Jasen Sagman Maritime Nation

HMCS Seizes and Destroys nearly 400 Pounds of Heroin in the Indian Ocean

Disposal team members of HMCS Toronto handling the narcotics found on 5 October 2013.

On 5 October 2013 HMCS Toronto discovered 154 bags of heroin weighing nearly 400 pounds while patrolling the Arabian Sea region. The interception and boarding took place 500 nautical miles east of the Horn of Africa, and the entirety of the caché was destroyed.

HMCS Toronto is operating in the Arabian Sea region as part of Operation ARTEMIS. The purpose of this Operation is to demonstrate solidarity with our allies in the quest for peace and security in the maritime environment of the greater Middle East region.

Operation ARTEMIS is the code name for Canada`s overall commitment to the Combined Maritime Forces (CMF), an international naval partnership that provides security for civilian maritime traffic in the waters of the greater Middle East region. At the centrepiece of Canada’s commitment to the CMF is HMCS Toronto, a Halifax-class frigate that has served in the Royal Canadian Navy since 1992. With a crew of 258 personnel, including a CH-125 Sea King air detachment and unmanned aerial vehicle, her mission as a member of Combined Maritime Task Force 150 is to detect, deter, and protect against terrorist activity.

Since first deploying on Operation ARTEMIS in January 2013, HMCS Toronto has made seven large-scale drug busts, recovering approximately 17,000 pounds of narcotics. “Canada remains steadfast in its involvement in the fight against terrorism with our maritime allies of Combined Maritime Task Force 150,” commented the Honourable Rob Nicholson, Minister of National Defence. “The recent drug seizure made by the crew of HMCS Toronto demonstrates the skills and experience our country brings to the multinational effort.”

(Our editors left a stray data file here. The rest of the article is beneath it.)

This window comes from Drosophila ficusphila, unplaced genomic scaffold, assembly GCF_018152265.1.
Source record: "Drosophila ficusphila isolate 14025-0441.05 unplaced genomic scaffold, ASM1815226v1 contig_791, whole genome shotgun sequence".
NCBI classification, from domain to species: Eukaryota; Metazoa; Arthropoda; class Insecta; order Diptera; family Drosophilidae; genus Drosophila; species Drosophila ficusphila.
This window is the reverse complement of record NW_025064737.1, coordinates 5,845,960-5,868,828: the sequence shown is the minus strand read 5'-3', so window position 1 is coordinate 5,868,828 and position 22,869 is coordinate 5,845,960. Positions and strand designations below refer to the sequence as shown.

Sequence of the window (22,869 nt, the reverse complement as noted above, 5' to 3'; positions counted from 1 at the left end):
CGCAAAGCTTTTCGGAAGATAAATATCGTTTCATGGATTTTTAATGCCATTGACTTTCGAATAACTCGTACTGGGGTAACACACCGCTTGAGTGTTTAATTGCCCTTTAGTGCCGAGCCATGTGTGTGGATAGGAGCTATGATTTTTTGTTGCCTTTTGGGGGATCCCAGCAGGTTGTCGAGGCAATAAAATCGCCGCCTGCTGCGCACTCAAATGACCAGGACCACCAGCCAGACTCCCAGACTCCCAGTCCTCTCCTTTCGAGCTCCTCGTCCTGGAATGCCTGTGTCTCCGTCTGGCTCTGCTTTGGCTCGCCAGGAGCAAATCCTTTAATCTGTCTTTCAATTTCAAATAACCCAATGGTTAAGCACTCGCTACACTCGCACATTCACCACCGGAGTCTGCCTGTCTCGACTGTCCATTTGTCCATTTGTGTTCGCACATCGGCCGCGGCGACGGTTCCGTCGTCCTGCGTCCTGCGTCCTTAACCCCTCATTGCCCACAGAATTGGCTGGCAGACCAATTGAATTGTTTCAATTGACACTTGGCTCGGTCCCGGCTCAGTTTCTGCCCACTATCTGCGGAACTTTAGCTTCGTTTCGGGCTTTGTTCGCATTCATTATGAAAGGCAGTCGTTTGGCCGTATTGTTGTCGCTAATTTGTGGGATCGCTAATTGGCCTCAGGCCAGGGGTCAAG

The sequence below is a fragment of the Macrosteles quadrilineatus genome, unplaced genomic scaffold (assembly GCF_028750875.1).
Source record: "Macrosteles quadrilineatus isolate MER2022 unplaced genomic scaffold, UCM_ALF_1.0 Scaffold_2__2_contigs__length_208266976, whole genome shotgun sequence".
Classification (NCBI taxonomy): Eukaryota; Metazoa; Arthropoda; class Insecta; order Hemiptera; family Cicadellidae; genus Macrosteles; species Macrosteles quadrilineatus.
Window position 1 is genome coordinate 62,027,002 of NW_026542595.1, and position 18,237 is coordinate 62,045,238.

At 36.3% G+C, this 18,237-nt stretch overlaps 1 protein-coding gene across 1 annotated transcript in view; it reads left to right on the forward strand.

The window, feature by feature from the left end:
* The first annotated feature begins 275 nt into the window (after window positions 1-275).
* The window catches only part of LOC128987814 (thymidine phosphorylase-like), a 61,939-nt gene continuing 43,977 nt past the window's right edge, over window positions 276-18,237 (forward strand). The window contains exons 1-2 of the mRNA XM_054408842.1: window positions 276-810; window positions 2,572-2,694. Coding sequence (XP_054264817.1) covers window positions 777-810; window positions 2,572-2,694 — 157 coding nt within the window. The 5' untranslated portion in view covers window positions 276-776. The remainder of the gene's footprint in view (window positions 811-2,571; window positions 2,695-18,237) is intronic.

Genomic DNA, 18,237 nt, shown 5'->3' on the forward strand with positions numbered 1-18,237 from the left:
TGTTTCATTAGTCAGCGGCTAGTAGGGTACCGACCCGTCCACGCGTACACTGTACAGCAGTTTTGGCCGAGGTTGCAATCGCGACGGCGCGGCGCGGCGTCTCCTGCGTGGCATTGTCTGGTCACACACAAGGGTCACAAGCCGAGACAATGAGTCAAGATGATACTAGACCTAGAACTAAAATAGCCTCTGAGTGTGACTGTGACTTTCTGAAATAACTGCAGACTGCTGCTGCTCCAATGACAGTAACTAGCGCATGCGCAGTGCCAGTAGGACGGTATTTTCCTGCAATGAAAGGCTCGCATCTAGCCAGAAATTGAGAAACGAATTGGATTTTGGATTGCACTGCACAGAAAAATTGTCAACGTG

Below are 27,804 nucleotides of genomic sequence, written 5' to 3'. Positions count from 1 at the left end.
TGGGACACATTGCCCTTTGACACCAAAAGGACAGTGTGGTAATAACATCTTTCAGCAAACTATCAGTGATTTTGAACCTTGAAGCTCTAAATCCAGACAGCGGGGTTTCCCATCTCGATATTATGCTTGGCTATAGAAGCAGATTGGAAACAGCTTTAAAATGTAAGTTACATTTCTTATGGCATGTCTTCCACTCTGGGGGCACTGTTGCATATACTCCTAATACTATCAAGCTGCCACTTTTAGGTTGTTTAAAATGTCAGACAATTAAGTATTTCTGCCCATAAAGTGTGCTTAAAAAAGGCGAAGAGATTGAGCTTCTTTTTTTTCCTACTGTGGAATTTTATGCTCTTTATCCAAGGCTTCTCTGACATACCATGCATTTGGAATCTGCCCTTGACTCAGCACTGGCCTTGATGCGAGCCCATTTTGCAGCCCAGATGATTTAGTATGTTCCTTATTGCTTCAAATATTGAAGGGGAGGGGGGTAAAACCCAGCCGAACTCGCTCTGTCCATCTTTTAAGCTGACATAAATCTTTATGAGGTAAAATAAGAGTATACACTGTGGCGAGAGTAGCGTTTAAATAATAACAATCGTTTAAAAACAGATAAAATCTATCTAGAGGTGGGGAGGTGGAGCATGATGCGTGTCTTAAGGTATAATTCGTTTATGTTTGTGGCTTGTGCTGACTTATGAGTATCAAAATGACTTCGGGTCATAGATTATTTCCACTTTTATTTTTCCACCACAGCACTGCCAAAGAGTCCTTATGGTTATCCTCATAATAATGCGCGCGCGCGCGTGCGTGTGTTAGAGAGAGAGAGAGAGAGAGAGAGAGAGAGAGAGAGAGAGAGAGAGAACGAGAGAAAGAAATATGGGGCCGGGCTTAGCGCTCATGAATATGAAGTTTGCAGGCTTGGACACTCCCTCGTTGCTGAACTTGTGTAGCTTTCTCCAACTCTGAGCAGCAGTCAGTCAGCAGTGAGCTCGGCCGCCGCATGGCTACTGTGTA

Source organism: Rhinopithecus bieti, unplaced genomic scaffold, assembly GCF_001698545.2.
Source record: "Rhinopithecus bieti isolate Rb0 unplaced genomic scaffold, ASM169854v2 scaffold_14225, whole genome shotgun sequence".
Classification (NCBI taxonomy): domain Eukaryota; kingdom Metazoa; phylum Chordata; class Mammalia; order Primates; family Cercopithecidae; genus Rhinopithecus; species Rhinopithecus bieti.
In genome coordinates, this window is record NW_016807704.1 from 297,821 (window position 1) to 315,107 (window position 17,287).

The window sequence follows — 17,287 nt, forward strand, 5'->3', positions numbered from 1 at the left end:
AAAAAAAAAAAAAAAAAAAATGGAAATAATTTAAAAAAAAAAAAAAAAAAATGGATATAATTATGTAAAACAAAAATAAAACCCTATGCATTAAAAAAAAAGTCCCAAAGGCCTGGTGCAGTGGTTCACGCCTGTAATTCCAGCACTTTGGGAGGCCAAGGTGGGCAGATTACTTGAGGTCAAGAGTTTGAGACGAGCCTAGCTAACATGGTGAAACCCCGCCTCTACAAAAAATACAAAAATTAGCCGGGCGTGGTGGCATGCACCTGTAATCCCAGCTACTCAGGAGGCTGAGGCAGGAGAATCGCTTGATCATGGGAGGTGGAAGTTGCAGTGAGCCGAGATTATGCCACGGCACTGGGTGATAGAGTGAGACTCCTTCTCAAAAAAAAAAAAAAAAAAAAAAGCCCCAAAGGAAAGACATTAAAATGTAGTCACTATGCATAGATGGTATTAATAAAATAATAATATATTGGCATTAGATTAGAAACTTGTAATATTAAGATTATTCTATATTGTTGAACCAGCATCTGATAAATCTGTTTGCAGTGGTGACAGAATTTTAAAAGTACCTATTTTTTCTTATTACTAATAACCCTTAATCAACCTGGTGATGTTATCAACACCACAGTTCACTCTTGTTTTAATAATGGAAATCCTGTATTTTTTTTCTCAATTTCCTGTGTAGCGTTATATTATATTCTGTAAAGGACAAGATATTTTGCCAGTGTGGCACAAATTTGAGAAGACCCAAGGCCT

Commander Matthew Bowen, commanding officer of HMCS Toronto, added to Minister Nicholson’s comments, noting that he is extremely proud of the work Toronto’s team, and all those on whom they rely for support, have done to achieve this success. “A positive outcome like this, seizing and disposing of illegal narcotics whose sale would have funded extremist groups, is a big win for Canada’s counter-terrorism efforts.”

Jasen Sagman
Jasen Sagman is currently pursuing an M.A. in Global Diplomacy from the University of London, SOAS. He works for a Member of Parliament in Ottawa, and holds an Honours B.A. in Political Science from the University of Toronto. His research interests include terrorism and counter-terrorism, Israeli security, and Canadian foreign policy. He has previously researched for the Jerusalem Center for Public Affairs, and the Chair of the House of Commons Standing Committee on Foreign Affairs and International Development.